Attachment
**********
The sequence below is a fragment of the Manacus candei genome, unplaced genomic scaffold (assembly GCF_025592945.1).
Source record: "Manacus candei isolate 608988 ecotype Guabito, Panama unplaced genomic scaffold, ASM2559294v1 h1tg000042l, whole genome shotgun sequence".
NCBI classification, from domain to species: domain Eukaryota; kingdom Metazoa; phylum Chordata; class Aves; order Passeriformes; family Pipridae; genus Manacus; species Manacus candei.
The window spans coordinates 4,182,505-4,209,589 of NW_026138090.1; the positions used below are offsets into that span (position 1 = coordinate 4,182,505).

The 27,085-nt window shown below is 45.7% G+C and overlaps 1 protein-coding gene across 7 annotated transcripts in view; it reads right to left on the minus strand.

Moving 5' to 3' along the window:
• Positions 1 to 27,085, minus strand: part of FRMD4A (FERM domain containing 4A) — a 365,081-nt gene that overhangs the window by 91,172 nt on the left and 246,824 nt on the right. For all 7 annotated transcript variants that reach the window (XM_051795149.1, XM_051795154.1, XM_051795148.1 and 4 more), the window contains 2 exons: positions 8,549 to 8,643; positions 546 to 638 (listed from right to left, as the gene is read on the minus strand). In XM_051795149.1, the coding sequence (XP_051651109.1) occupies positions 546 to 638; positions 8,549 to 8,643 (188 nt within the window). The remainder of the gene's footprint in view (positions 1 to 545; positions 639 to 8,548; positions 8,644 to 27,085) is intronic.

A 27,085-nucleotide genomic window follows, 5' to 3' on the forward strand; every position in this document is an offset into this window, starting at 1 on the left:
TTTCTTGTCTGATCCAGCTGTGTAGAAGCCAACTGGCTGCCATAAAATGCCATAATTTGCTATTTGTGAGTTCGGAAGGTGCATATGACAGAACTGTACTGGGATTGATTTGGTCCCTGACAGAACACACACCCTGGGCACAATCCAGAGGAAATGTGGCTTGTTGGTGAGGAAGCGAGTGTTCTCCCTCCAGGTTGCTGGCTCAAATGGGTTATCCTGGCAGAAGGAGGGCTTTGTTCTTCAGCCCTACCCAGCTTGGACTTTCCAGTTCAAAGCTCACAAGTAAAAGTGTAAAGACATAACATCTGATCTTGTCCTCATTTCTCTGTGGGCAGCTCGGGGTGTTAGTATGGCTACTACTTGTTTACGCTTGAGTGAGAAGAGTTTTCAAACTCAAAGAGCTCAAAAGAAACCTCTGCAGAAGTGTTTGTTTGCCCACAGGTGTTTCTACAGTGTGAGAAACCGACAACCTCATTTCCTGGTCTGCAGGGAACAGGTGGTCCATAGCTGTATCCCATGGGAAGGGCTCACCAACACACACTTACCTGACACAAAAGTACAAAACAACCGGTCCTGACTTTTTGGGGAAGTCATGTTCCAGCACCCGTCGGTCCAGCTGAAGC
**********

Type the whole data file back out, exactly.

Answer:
The sequence below is a fragment of the Manacus candei genome, unplaced genomic scaffold (assembly GCF_025592945.1).
Source record: "Manacus candei isolate 608988 ecotype Guabito, Panama unplaced genomic scaffold, ASM2559294v1 h1tg000042l, whole genome shotgun sequence".
NCBI classification, from domain to species: domain Eukaryota; kingdom Metazoa; phylum Chordata; class Aves; order Passeriformes; family Pipridae; genus Manacus; species Manacus candei.
The window spans coordinates 4,182,505-4,209,589 of NW_026138090.1; the positions used below are offsets into that span (position 1 = coordinate 4,182,505).

The 27,085-nt window shown below is 45.7% G+C and overlaps 1 protein-coding gene across 7 annotated transcripts in view; it reads right to left on the minus strand.

Moving 5' to 3' along the window:
• Positions 1 to 27,085, minus strand: part of FRMD4A (FERM domain containing 4A) — a 365,081-nt gene that overhangs the window by 91,172 nt on the left and 246,824 nt on the right. For all 7 annotated transcript variants that reach the window (XM_051795149.1, XM_051795154.1, XM_051795148.1 and 4 more), the window contains 2 exons: positions 8,549 to 8,643; positions 546 to 638 (listed from right to left, as the gene is read on the minus strand). In XM_051795149.1, the coding sequence (XP_051651109.1) occupies positions 546 to 638; positions 8,549 to 8,643 (188 nt within the window). The remainder of the gene's footprint in view (positions 1 to 545; positions 639 to 8,548; positions 8,644 to 27,085) is intronic.

A 27,085-nucleotide genomic window follows, 5' to 3' on the forward strand; every position in this document is an offset into this window, starting at 1 on the left:
TTTCTTGTCTGATCCAGCTGTGTAGAAGCCAACTGGCTGCCATAAAATGCCATAATTTGCTATTTGTGAGTTCGGAAGGTGCATATGACAGAACTGTACTGGGATTGATTTGGTCCCTGACAGAACACACACCCTGGGCACAATCCAGAGGAAATGTGGCTTGTTGGTGAGGAAGCGAGTGTTCTCCCTCCAGGTTGCTGGCTCAAATGGGTTATCCTGGCAGAAGGAGGGCTTTGTTCTTCAGCCCTACCCAGCTTGGACTTTCCAGTTCAAAGCTCACAAGTAAAAGTGTAAAGACATAACATCTGATCTTGTCCTCATTTCTCTGTGGGCAGCTCGGGGTGTTAGTATGGCTACTACTTGTTTACGCTTGAGTGAGAAGAGTTTTCAAACTCAAAGAGCTCAAAAGAAACCTCTGCAGAAGTGTTTGTTTGCCCACAGGTGTTTCTACAGTGTGAGAAACCGACAACCTCATTTCCTGGTCTGCAGGGAACAGGTGGTCCATAGCTGTATCCCATGGGAAGGGCTCACCAACACACACTTACCTGACACAAAAGTACAAAACAACCGGTCCTGACTTTTTGGGGAAGTCATGTTCCAGCACCCGTCGGTCCAGCTGAAGC